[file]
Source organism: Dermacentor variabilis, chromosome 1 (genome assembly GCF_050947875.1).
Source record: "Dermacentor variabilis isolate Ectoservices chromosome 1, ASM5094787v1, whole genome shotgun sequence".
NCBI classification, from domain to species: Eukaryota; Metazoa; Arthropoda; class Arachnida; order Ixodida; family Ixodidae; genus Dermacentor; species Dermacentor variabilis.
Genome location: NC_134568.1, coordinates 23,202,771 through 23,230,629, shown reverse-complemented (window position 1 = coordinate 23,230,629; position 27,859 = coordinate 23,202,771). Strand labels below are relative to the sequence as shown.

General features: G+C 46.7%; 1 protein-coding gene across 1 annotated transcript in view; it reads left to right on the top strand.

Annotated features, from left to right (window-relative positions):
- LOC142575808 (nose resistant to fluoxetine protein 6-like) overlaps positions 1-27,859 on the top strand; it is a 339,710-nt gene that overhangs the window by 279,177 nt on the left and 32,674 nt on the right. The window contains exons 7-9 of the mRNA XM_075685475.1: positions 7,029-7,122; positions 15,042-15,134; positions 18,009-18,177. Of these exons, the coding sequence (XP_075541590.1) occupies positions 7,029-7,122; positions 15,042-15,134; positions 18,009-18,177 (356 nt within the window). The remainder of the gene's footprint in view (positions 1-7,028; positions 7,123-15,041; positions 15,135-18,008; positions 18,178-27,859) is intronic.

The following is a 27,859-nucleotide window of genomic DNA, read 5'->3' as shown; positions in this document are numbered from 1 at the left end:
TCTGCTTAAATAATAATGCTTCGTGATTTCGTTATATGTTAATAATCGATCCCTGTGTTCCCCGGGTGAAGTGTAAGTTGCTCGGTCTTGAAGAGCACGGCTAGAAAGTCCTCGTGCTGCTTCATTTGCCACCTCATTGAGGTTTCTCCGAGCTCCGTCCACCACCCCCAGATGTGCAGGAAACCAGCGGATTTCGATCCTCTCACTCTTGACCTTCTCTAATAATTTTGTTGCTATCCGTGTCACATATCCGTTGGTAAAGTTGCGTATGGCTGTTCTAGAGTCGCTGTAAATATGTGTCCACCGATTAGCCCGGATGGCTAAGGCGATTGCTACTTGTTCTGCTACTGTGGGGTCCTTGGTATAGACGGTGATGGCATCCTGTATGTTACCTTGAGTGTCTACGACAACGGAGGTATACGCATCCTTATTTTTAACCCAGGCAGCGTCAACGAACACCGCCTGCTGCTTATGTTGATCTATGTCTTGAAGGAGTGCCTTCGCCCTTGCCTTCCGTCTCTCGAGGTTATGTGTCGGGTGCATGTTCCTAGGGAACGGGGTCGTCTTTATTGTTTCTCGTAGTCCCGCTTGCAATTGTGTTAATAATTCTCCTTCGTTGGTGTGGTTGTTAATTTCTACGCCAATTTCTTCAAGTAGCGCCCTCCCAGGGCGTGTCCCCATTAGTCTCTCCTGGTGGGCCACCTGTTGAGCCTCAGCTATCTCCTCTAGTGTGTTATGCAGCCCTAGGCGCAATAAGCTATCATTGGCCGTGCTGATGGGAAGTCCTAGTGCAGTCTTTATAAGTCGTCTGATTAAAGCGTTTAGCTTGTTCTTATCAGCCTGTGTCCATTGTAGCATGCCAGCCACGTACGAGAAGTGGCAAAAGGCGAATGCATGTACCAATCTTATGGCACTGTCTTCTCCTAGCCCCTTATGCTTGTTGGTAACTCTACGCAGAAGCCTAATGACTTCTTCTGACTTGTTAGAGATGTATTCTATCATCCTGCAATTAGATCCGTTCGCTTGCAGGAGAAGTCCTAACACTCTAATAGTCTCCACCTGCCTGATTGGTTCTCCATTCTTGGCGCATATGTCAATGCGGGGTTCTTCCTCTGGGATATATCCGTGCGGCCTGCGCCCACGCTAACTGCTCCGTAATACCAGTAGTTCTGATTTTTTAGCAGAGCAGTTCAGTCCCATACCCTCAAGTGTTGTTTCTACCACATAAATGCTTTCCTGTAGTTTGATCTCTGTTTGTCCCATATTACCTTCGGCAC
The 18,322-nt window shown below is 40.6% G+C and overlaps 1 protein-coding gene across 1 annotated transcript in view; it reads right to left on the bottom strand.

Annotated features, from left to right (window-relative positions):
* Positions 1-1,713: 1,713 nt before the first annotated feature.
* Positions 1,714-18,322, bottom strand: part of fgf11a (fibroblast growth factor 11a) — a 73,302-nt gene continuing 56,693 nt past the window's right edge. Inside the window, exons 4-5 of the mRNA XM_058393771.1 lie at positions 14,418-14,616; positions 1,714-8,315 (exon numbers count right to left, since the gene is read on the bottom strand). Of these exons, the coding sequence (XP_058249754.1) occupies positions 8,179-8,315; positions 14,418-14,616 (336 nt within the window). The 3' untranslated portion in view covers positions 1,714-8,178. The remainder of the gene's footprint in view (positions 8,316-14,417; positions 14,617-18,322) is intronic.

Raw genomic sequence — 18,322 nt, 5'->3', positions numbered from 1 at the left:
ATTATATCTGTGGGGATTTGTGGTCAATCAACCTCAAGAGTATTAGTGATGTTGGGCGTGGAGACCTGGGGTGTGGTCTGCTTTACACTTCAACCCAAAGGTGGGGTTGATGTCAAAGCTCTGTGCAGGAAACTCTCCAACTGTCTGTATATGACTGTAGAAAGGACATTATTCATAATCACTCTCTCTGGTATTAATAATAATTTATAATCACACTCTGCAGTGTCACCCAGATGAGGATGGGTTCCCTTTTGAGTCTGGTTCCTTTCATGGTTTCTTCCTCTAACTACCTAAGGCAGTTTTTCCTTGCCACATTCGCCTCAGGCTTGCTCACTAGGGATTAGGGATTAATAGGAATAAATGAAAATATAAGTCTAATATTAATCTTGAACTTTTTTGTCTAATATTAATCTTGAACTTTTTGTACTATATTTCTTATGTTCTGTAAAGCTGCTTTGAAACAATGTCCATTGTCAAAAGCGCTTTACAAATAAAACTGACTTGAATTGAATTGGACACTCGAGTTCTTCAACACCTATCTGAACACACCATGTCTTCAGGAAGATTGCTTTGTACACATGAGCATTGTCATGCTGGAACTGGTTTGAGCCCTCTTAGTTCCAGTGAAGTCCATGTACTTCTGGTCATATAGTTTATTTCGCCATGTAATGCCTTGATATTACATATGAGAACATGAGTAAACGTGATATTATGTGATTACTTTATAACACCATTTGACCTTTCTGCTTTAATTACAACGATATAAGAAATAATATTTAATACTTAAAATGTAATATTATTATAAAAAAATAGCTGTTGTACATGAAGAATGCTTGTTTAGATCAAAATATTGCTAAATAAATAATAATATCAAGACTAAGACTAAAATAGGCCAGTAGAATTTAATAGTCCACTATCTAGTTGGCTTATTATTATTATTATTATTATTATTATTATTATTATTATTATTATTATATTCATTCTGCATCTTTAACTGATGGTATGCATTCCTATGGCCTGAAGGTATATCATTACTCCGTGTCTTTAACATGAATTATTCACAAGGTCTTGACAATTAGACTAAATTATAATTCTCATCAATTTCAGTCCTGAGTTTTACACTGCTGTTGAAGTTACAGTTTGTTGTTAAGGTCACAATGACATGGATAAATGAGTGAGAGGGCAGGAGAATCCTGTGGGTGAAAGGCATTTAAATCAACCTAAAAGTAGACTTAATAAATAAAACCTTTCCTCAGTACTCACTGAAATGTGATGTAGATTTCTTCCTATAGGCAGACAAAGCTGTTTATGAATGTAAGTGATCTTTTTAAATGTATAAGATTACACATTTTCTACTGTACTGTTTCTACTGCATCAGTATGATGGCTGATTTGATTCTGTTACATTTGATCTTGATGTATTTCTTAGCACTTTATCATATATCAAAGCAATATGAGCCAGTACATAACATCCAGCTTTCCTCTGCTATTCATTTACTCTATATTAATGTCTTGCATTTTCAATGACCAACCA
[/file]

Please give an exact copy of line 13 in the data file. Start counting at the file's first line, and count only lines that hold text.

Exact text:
* Positions 1,714-18,322, bottom strand: part of fgf11a (fibroblast growth factor 11a) — a 73,302-nt gene continuing 56,693 nt past the window's right edge. Inside the window, exons 4-5 of the mRNA XM_058393771.1 lie at positions 14,418-14,616; positions 1,714-8,315 (exon numbers count right to left, since the gene is read on the bottom strand). Of these exons, the coding sequence (XP_058249754.1) occupies positions 8,179-8,315; positions 14,418-14,616 (336 nt within the window). The 3' untranslated portion in view covers positions 1,714-8,178. The remainder of the gene's footprint in view (positions 8,316-14,417; positions 14,617-18,322) is intronic.